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An American's Experience:

WWII and Winston Churchill Museum

By Haley Seger
On February 7, 2012

LONDON, ENGlAND — I knew that I would be having adventures while I was in London, but the last place that I expected to have an adventure was in a museum.

On Saturday, I went to the Imperial War Museum with a

group from my university. Winston Churchill and World War II are a little late for my historical interests, but I decided to go anyway. The fact that tickets were pretty cheap also helped.

The museum building was surprisingly interesting. It was built as a bunker that was used by the government during the bombing of London during 1940 and 1941. Half of the museum is a tour of the old bunker, leading you through the war cabinet room, the transatlantic call room, and other secret areas of Britain's most important base during the

bombings. The other half of the museum is dedicated to Winston Churchill, covering his entire life. The Churchill exhibit is displayed in the middle of the bunker due to spacing issues. I had just finished with Churchill's part of the museum and was headed back to the tour the rest of the bunker when a voice came over the intercom system and stated calmly, "Ladies and gentlemen, due to unforeseen circumstances, please make your way to the nearest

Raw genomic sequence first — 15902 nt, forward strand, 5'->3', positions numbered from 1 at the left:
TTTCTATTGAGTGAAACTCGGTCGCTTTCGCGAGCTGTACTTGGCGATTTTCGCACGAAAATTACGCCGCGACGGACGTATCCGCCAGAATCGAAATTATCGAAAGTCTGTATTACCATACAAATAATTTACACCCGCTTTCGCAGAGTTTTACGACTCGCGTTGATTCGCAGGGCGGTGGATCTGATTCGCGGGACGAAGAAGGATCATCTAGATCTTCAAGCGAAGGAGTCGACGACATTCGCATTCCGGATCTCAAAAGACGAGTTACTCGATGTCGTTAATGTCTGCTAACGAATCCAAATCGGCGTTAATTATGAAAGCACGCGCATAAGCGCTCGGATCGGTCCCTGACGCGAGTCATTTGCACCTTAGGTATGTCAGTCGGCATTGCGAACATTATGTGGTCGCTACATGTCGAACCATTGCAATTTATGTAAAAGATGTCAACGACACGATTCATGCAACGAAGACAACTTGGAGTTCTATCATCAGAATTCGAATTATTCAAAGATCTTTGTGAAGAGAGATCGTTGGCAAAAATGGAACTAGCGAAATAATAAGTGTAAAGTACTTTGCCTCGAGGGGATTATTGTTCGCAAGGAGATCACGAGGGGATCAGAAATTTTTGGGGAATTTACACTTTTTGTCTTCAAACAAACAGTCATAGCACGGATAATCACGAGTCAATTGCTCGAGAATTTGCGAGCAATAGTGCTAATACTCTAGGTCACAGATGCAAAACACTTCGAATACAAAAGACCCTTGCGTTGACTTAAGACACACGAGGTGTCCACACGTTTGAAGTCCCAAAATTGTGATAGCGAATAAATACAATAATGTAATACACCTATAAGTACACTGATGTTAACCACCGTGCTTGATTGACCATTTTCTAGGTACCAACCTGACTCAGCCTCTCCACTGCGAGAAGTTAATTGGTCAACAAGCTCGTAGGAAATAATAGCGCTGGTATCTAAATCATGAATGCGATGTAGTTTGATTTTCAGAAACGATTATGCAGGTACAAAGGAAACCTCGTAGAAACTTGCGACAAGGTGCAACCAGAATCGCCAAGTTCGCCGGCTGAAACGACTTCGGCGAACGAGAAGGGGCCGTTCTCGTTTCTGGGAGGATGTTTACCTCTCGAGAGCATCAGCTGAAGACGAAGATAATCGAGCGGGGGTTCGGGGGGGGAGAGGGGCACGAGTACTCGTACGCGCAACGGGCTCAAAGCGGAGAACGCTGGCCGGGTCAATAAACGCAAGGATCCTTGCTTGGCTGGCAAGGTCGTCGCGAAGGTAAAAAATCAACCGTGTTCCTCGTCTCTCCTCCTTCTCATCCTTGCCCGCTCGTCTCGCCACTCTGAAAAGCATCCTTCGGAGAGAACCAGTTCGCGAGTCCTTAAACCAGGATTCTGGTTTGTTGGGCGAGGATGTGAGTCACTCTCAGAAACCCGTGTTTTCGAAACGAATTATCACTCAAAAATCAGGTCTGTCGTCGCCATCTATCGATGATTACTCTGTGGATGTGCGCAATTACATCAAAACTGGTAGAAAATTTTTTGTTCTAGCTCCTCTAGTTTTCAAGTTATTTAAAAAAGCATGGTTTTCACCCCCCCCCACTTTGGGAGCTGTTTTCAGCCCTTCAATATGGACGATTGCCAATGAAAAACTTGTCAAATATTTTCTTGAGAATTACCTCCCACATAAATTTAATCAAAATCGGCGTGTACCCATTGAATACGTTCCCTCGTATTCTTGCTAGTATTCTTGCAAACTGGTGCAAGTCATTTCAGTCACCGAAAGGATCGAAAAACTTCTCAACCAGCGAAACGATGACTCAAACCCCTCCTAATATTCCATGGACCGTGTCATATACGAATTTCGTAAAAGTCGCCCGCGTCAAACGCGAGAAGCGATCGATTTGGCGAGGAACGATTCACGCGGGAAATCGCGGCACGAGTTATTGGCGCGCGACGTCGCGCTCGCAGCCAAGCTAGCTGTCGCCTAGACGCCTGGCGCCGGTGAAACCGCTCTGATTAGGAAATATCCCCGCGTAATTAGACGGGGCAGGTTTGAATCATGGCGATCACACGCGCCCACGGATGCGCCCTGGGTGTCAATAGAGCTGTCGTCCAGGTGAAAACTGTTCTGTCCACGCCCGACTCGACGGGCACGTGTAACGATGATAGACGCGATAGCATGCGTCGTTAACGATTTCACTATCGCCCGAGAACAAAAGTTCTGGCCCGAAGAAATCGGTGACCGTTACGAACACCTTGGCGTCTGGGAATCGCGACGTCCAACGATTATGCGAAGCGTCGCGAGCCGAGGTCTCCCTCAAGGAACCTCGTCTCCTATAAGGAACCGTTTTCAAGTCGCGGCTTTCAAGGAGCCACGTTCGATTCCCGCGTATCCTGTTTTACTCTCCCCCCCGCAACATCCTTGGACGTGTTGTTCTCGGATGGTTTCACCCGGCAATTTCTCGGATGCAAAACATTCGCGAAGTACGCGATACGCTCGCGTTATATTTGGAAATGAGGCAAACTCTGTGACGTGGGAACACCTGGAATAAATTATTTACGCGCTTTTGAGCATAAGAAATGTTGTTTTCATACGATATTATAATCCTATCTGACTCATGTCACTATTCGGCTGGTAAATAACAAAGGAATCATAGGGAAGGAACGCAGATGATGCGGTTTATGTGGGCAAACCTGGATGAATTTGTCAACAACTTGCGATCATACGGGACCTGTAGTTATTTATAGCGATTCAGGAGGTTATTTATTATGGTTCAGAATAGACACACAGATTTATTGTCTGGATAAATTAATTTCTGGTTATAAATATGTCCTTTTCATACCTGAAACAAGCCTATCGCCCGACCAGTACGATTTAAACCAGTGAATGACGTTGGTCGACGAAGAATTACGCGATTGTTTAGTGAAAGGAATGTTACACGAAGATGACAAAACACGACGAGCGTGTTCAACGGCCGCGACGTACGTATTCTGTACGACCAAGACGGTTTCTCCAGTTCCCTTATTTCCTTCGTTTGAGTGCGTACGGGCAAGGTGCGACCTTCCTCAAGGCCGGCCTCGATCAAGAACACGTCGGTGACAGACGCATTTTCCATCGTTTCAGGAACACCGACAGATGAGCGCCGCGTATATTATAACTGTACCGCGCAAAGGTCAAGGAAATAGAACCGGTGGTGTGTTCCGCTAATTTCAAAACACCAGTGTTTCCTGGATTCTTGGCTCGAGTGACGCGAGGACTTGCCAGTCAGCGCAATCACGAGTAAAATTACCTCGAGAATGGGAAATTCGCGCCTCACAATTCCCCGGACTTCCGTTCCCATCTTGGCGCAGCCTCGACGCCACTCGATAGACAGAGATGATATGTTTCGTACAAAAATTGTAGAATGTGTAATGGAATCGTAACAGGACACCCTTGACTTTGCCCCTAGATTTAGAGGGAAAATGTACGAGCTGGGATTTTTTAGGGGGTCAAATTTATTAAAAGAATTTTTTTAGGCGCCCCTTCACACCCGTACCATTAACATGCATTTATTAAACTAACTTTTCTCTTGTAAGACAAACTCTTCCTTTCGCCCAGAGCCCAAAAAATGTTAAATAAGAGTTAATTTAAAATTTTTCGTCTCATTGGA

exit." There was a moment when everyone in the museum stopped and looked at each other. A couple of people laughed a little bit, thinking that it was part of the exhibit.

Then the voice repeated the announcement. Both because of the calmness of the voice over the intercom and the irony of the situation, everyone peacefully moved towards the exits. Even though the hallway through which I exited

smelled like smoke, no one started to worry. Who would have thought that something could go wrong in a bunker that protected the most important people in the British government during World War II? As soon as I exited the building and joined the rest of my group, the museum employees insisted that we move across the street. Jokes were made about exploding windows and some kind of

terrorist threat, but the chances of someone wanting to blow up a museum when the Parliament buildings are only two blocks away seemed rather unlikely. The museum employees didn't seem to know what was going on either, but they were happy to sign our ticket to confirm that we had been evacuated and could return at a later time if we wished. Just before we left, a fire truck pulled up in front of the building, giving us a good photo opportunity. I still don't know what happened. A couple of people suggested that it might have been a gas leak. Whatever the cause, being

able to say I was evacuated from a World War II bunker always makes for a good story.

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